For-profit higher education, with its emphasis on serving part-time, older students, has not traditionally been in the business of building dormitories.
But DeVry University dedicated its first dormitory last week, at its Fremont campus, outside of San Francisco. Not only is the dorm a first for DeVry, which has campuses in 22 states, but it goes against the pattern at national, for-profit colleges. The University of Phoenix and Corinthian Colleges, for example, don't have any dorms or plans to build them.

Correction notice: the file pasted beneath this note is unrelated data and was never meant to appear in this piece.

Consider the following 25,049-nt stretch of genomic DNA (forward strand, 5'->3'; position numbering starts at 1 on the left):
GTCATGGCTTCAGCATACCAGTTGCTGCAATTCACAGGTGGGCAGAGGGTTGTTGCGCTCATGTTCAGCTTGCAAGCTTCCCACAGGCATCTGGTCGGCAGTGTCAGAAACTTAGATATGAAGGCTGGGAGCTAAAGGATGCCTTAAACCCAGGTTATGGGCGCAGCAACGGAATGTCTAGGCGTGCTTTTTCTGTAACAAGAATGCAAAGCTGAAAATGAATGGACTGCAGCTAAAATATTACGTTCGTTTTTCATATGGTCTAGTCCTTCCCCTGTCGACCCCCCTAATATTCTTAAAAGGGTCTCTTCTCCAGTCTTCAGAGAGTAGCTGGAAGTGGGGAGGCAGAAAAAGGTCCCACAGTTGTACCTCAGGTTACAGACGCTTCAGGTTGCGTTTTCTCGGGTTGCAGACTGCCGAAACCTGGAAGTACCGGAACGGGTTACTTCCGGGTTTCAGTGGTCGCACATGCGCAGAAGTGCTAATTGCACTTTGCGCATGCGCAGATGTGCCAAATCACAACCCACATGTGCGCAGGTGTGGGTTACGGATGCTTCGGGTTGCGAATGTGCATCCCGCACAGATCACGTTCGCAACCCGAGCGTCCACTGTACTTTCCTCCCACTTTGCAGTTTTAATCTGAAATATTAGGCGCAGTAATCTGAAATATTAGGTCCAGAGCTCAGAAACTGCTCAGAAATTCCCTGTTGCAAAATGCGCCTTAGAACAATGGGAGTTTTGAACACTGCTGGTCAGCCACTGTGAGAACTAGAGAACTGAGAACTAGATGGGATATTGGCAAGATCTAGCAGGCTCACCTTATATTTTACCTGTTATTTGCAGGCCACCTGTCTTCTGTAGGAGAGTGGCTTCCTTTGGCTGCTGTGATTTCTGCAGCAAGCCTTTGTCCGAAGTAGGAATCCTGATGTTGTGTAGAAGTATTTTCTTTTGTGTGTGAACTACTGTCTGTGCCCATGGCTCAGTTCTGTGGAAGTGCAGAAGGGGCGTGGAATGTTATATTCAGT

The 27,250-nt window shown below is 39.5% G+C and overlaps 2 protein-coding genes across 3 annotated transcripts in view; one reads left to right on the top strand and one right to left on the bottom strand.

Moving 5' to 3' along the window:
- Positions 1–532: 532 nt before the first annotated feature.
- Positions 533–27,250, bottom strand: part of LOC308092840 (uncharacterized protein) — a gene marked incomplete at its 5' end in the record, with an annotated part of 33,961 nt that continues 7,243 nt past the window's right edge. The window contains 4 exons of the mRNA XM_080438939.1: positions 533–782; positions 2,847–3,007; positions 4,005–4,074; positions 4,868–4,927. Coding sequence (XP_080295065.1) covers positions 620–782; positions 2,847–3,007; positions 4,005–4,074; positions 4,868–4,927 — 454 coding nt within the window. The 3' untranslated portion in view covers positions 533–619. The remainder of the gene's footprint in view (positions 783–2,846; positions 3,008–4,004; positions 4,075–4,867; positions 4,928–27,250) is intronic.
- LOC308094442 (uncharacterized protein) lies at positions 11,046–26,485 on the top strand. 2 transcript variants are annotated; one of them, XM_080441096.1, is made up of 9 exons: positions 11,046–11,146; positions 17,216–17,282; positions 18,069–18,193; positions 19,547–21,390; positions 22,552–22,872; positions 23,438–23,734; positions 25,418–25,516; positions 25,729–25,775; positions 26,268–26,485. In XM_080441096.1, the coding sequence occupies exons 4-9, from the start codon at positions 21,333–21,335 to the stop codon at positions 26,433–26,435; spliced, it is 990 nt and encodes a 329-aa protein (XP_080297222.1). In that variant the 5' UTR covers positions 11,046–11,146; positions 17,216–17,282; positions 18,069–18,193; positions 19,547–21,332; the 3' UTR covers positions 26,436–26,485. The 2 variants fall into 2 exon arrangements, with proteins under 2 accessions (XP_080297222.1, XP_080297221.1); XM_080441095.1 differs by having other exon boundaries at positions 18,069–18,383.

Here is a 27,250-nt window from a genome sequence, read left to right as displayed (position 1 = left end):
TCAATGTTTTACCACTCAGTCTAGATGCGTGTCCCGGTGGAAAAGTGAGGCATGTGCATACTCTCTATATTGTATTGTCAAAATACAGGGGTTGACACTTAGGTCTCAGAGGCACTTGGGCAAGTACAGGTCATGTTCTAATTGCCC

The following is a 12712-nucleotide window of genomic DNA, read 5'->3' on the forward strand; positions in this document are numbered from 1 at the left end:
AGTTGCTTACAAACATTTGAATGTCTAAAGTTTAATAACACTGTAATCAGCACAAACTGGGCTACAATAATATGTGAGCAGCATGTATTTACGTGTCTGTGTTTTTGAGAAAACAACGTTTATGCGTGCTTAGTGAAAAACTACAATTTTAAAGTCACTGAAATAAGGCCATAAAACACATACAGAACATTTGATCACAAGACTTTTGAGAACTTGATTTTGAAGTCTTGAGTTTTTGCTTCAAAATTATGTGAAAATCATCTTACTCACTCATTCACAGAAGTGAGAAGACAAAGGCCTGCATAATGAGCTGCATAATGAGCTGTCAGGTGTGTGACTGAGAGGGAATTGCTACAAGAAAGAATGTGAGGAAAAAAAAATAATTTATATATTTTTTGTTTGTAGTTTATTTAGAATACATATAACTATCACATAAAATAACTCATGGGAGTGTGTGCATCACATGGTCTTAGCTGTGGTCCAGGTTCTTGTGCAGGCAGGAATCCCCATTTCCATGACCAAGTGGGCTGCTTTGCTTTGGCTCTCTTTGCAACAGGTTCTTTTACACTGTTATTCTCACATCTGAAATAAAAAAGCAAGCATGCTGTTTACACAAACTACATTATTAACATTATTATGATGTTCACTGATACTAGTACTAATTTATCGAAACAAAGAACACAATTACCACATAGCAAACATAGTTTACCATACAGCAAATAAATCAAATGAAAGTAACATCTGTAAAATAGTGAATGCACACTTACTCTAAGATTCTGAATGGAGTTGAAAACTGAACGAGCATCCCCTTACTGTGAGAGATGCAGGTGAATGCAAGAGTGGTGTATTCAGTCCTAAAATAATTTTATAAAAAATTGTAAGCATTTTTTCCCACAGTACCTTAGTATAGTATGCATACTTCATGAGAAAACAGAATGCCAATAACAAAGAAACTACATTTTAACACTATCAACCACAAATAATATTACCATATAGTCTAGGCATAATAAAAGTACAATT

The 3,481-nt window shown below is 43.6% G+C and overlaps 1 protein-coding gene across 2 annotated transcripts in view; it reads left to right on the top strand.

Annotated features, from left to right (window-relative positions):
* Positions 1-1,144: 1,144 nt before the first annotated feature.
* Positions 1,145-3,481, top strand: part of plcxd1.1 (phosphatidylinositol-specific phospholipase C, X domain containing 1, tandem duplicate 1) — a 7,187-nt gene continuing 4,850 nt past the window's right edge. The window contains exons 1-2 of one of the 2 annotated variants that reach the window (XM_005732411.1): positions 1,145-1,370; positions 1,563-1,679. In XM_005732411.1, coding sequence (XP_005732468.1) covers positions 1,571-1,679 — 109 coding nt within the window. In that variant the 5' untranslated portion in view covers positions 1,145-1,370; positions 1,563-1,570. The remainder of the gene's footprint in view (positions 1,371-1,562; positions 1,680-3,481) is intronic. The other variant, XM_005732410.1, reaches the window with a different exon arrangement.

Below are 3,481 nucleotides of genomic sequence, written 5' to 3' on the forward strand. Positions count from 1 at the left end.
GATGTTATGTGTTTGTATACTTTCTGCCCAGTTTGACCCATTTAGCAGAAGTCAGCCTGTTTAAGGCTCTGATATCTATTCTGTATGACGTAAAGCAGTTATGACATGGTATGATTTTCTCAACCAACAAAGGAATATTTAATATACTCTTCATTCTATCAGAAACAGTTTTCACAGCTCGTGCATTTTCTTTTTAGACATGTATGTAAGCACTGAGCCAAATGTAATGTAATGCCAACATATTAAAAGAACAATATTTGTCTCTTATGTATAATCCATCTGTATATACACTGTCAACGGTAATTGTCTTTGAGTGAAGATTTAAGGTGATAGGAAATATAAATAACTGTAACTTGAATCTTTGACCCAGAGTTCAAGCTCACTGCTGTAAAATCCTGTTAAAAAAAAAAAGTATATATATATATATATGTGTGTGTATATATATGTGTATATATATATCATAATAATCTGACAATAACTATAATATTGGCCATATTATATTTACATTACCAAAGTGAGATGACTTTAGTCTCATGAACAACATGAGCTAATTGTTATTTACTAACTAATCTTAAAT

Many colleges in recent years have eliminated majors or departments in relatively obscure fields, citing the need to focus on areas with growing student interest. Few, however, have taken the step Post University plans: eliminating majors in English and history and upper-level courses in liberal arts generally.
Monday's announcement that two private equity firms had agreed to pay $3.4 billion to buy Education Management Corp. means at least one thing: Some well-known and well-heeled financial folks decided that one of the country's most successful publicly held providers of for-profit higher education was a smart investment.